Work under way on the Lomé terminal (Hill International)

Welcome to the new ‘Port Africa’

12 January 2015 | By David Rogers 0 Comments

What difference will Togo’s state-of-the-art container terminal make to one of the world’s poorest counties? 

One of the striking developments in Africa in the 21st century has been its sudden surge of growth after three decades of stagnation. The economy of the continent as a whole is expected to grow by an annual rate of 6% between now and 2023, and the World Bank expects most countries to reach “middle income” status by 2025. 

If that prediction is to come true, many restrictions will have to be overcome. One is the absence of infrastructure that bedevils all attempts to create industry in vast tracts of Africa: most firms that want to dig a mine, for example, also have to build a power station and a railway line, which adds quite a surcharge to the usual development costs. Also missing are modern ports, which denies coastal countries the natural advantages of a seaboard, and shuts landlocked countries out of the global market.  

This part of the problem is about to be solved, however, by a project to construct a $380m state-of-the-art deepwater container port in the Togolese capital of Lomé. When complete, it will be one of the biggest container ports in Africa. GCR talked to Raymond Lelliott of Hill International to find out how the scheme was progressing, and what it will mean for Togo and the wider region. 

The construction project 

Lelliott has project managed the scheme, the biggest in Togolese history, since it broke ground on 26 November 2012, and he will be there when the finishing touches are put in place in May this year. He says the work is now complete on 56% of its 53ha area; in fact, enough of the quay and terminal were in place in October last year to allow the first ships to unload.  

The construction and civil engineering is being handled by Grupo Cyes of Spain and Somague of Portugal, operating under a design-and-build FIDIC form. The only real problem they encountered, says Lelliott, was in the geotechnical department when they installed the 1km-long quay wall.  

“At lower levels they encountered clay layers that were softer than expected,” he said, “so that required a rethink on part of the design, such as the friction angles. The clay was less sticky and there was worse adhesion for the quay wall.”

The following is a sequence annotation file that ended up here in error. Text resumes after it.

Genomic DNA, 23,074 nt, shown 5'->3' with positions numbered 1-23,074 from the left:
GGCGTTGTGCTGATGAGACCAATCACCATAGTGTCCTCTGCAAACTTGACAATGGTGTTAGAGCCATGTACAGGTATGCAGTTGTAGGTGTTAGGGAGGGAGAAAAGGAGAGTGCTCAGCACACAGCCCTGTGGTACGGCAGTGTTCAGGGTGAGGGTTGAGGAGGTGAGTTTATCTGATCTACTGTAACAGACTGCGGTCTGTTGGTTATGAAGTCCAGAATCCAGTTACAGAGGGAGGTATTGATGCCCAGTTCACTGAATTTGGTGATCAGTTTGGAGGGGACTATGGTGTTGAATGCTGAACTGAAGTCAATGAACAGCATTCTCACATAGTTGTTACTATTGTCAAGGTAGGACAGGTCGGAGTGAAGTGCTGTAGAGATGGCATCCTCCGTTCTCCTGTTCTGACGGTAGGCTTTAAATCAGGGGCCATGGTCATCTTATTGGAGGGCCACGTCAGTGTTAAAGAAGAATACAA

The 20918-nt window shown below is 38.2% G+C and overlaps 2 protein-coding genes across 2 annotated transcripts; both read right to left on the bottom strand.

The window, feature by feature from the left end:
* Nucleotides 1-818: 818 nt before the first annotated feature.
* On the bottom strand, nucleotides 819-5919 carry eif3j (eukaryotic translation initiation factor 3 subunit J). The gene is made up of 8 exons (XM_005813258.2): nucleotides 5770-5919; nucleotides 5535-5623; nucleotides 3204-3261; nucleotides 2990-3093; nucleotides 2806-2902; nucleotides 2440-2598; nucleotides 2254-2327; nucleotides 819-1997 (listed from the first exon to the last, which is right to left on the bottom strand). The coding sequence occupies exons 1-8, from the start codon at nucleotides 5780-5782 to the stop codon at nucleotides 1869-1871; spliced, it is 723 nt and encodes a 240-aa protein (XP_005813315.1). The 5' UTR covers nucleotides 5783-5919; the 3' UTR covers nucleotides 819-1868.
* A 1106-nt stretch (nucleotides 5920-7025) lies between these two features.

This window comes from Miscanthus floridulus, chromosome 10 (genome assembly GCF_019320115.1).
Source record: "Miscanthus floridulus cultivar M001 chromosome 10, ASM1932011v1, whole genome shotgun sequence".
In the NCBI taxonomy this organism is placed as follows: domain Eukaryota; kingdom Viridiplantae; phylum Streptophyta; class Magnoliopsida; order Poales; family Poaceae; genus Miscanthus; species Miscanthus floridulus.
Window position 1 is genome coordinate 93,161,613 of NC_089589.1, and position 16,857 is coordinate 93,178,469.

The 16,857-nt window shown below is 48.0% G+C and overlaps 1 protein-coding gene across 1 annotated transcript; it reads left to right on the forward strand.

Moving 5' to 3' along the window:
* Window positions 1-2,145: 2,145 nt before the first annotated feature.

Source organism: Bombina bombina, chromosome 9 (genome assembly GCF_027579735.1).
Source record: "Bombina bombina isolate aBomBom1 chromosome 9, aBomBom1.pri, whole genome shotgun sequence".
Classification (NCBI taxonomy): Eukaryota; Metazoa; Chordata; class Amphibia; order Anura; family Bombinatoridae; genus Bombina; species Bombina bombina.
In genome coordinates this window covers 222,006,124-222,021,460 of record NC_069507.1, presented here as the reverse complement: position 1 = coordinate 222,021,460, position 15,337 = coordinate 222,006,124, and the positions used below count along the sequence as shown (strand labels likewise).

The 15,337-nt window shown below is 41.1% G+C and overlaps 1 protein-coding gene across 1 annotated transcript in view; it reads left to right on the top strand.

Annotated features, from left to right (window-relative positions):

This led to some redesign work and an adjustment to the programme. “The quay wall, which was the main element of the scheme, is now finished and we didn’t have anything that was outside what could be expected. The port opened in October just a few days later than had been agreed in the contract.” 

If the geology of the site hindered the scheme, it helped it as well. The land that the port was built on was accumulated by longshore drift, which is a form of natural sedimentation. And as that process is continuing, the available area will naturally expand. “Outside of our basin sand continues to accumulate, so there is a provision when there is enough sand to add a second quay in the future,” says Lelliott.  

The sand from the dredging and excavations also provided the 4m-high platform for the terminal. “We only imported manufactured material. All the natural material was recovered from the site,” says Lelliott. “We dismantled an existing breakwater and reused that stone for our revetments.” 

As well as materials, the project has made as much use as possible of local labour. “We also using Togolese companies as much as possible: we’ve got about 1,000 people on the site now, and I’d say about 90% are from the area. Most of the building work we gave to local contractors.”  

The companies also made an effort to improve Lomé’s human capital. Lelliott says the project management office consists of about 30 people, of which at least half are local engineers. He adds: “The owner is using very few expats to run the port – the Togolese that are being trained to use the STSs [ship-to-shore] cranes, the RTG [rubber-tyred gantry] cranes, and all the trucks. The operators have made an effort to use as many local people as possible.”  

The deepwater port 

The port will be run by a company called Lomé Container Terminal (LCT), which was set up as special purpose vehicle by Terminal Investments Limited, a port operator that is owned by Dutch company Global Container Limited. In September 2012, the Hong Kong company China Merchant Holdings took a 50% stake in the venture, and a number of its staff joined the operational team.